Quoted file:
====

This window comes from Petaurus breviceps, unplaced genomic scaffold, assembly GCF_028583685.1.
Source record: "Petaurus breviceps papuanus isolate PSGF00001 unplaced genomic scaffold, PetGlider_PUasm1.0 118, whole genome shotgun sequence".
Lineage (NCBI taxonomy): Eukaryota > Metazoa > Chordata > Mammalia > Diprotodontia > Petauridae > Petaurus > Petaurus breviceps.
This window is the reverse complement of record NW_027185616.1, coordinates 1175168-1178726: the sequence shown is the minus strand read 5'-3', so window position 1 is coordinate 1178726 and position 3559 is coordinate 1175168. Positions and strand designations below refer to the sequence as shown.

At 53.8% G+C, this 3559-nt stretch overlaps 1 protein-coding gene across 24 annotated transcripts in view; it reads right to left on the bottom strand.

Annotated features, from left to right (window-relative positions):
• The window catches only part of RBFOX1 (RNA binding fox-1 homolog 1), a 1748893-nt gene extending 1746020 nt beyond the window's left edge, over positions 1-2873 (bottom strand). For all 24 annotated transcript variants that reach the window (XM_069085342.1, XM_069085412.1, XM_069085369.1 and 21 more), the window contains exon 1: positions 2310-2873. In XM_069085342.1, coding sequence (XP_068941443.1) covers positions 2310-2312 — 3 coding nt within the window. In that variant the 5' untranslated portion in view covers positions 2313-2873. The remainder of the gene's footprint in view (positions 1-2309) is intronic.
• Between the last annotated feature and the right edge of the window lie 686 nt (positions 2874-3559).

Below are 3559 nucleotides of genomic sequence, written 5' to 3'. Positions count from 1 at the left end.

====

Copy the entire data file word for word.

This window comes from Petaurus breviceps, unplaced genomic scaffold, assembly GCF_028583685.1.
Source record: "Petaurus breviceps papuanus isolate PSGF00001 unplaced genomic scaffold, PetGlider_PUasm1.0 118, whole genome shotgun sequence".
Lineage (NCBI taxonomy): Eukaryota > Metazoa > Chordata > Mammalia > Diprotodontia > Petauridae > Petaurus > Petaurus breviceps.
This window is the reverse complement of record NW_027185616.1, coordinates 1175168-1178726: the sequence shown is the minus strand read 5'-3', so window position 1 is coordinate 1178726 and position 3559 is coordinate 1175168. Positions and strand designations below refer to the sequence as shown.

At 53.8% G+C, this 3559-nt stretch overlaps 1 protein-coding gene across 24 annotated transcripts in view; it reads right to left on the bottom strand.

Annotated features, from left to right (window-relative positions):
• The window catches only part of RBFOX1 (RNA binding fox-1 homolog 1), a 1748893-nt gene extending 1746020 nt beyond the window's left edge, over positions 1-2873 (bottom strand). For all 24 annotated transcript variants that reach the window (XM_069085342.1, XM_069085412.1, XM_069085369.1 and 21 more), the window contains exon 1: positions 2310-2873. In XM_069085342.1, coding sequence (XP_068941443.1) covers positions 2310-2312 — 3 coding nt within the window. In that variant the 5' untranslated portion in view covers positions 2313-2873. The remainder of the gene's footprint in view (positions 1-2309) is intronic.
• Between the last annotated feature and the right edge of the window lie 686 nt (positions 2874-3559).

Below are 3559 nucleotides of genomic sequence, written 5' to 3'. Positions count from 1 at the left end.